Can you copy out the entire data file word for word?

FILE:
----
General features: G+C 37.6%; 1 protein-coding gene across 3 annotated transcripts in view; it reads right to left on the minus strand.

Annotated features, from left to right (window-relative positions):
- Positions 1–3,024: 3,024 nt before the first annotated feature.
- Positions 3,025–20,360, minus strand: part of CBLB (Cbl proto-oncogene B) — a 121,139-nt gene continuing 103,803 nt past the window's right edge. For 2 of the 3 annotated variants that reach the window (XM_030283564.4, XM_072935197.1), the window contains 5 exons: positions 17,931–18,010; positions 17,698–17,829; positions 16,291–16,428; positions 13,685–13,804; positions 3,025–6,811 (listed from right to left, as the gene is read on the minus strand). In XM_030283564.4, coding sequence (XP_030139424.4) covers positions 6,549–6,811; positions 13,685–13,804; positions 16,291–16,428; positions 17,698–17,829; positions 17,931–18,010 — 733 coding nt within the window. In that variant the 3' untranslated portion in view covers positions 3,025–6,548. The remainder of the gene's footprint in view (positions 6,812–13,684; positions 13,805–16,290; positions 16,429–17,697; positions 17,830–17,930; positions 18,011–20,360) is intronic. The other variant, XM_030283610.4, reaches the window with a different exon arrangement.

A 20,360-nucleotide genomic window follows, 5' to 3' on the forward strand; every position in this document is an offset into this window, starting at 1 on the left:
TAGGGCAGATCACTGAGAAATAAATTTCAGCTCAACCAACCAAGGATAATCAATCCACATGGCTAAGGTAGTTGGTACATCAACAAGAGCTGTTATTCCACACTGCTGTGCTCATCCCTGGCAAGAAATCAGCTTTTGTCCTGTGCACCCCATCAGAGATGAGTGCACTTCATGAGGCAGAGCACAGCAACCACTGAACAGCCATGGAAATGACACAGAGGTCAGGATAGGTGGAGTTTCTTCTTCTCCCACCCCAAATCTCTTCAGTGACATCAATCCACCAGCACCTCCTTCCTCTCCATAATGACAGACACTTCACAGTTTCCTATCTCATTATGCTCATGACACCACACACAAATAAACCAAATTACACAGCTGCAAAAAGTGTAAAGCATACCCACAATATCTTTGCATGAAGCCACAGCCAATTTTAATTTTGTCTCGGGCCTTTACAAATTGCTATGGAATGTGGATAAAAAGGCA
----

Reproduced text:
General features: G+C 37.6%; 1 protein-coding gene across 3 annotated transcripts in view; it reads right to left on the minus strand.

Annotated features, from left to right (window-relative positions):
- Positions 1–3,024: 3,024 nt before the first annotated feature.
- Positions 3,025–20,360, minus strand: part of CBLB (Cbl proto-oncogene B) — a 121,139-nt gene continuing 103,803 nt past the window's right edge. For 2 of the 3 annotated variants that reach the window (XM_030283564.4, XM_072935197.1), the window contains 5 exons: positions 17,931–18,010; positions 17,698–17,829; positions 16,291–16,428; positions 13,685–13,804; positions 3,025–6,811 (listed from right to left, as the gene is read on the minus strand). In XM_030283564.4, coding sequence (XP_030139424.4) covers positions 6,549–6,811; positions 13,685–13,804; positions 16,291–16,428; positions 17,698–17,829; positions 17,931–18,010 — 733 coding nt within the window. In that variant the 3' untranslated portion in view covers positions 3,025–6,548. The remainder of the gene's footprint in view (positions 6,812–13,684; positions 13,805–16,290; positions 16,429–17,697; positions 17,830–17,930; positions 18,011–20,360) is intronic. The other variant, XM_030283610.4, reaches the window with a different exon arrangement.

A 20,360-nucleotide genomic window follows, 5' to 3' on the forward strand; every position in this document is an offset into this window, starting at 1 on the left:
TAGGGCAGATCACTGAGAAATAAATTTCAGCTCAACCAACCAAGGATAATCAATCCACATGGCTAAGGTAGTTGGTACATCAACAAGAGCTGTTATTCCACACTGCTGTGCTCATCCCTGGCAAGAAATCAGCTTTTGTCCTGTGCACCCCATCAGAGATGAGTGCACTTCATGAGGCAGAGCACAGCAACCACTGAACAGCCATGGAAATGACACAGAGGTCAGGATAGGTGGAGTTTCTTCTTCTCCCACCCCAAATCTCTTCAGTGACATCAATCCACCAGCACCTCCTTCCTCTCCATAATGACAGACACTTCACAGTTTCCTATCTCATTATGCTCATGACACCACACACAAATAAACCAAATTACACAGCTGCAAAAAGTGTAAAGCATACCCACAATATCTTTGCATGAAGCCACAGCCAATTTTAATTTTGTCTCGGGCCTTTACAAATTGCTATGGAATGTGGATAAAAAGGCA